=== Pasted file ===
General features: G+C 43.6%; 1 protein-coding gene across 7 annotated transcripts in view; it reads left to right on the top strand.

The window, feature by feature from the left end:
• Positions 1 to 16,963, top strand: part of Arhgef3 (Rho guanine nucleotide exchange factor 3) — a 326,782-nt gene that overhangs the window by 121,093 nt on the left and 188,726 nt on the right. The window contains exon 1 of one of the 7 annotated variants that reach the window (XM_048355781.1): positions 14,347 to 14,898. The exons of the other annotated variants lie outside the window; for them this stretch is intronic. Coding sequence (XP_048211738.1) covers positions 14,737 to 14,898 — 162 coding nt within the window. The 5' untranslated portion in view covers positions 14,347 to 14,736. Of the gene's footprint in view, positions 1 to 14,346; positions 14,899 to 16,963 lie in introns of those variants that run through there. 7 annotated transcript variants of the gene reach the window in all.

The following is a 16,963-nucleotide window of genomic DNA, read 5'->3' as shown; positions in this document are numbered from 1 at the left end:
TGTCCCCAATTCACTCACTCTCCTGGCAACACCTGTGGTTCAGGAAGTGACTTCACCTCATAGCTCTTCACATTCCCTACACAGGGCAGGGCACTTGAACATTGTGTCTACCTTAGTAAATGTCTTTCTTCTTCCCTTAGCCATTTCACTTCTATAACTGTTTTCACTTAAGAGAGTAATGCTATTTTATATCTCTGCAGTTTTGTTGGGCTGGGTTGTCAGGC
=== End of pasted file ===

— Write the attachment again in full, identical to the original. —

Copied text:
General features: G+C 43.6%; 1 protein-coding gene across 7 annotated transcripts in view; it reads left to right on the top strand.

The window, feature by feature from the left end:
• Positions 1 to 16,963, top strand: part of Arhgef3 (Rho guanine nucleotide exchange factor 3) — a 326,782-nt gene that overhangs the window by 121,093 nt on the left and 188,726 nt on the right. The window contains exon 1 of one of the 7 annotated variants that reach the window (XM_048355781.1): positions 14,347 to 14,898. The exons of the other annotated variants lie outside the window; for them this stretch is intronic. Coding sequence (XP_048211738.1) covers positions 14,737 to 14,898 — 162 coding nt within the window. The 5' untranslated portion in view covers positions 14,347 to 14,736. Of the gene's footprint in view, positions 1 to 14,346; positions 14,899 to 16,963 lie in introns of those variants that run through there. 7 annotated transcript variants of the gene reach the window in all.

The following is a 16,963-nucleotide window of genomic DNA, read 5'->3' as shown; positions in this document are numbered from 1 at the left end:
TGTCCCCAATTCACTCACTCTCCTGGCAACACCTGTGGTTCAGGAAGTGACTTCACCTCATAGCTCTTCACATTCCCTACACAGGGCAGGGCACTTGAACATTGTGTCTACCTTAGTAAATGTCTTTCTTCTTCCCTTAGCCATTTCACTTCTATAACTGTTTTCACTTAAGAGAGTAATGCTATTTTATATCTCTGCAGTTTTGTTGGGCTGGGTTGTCAGGC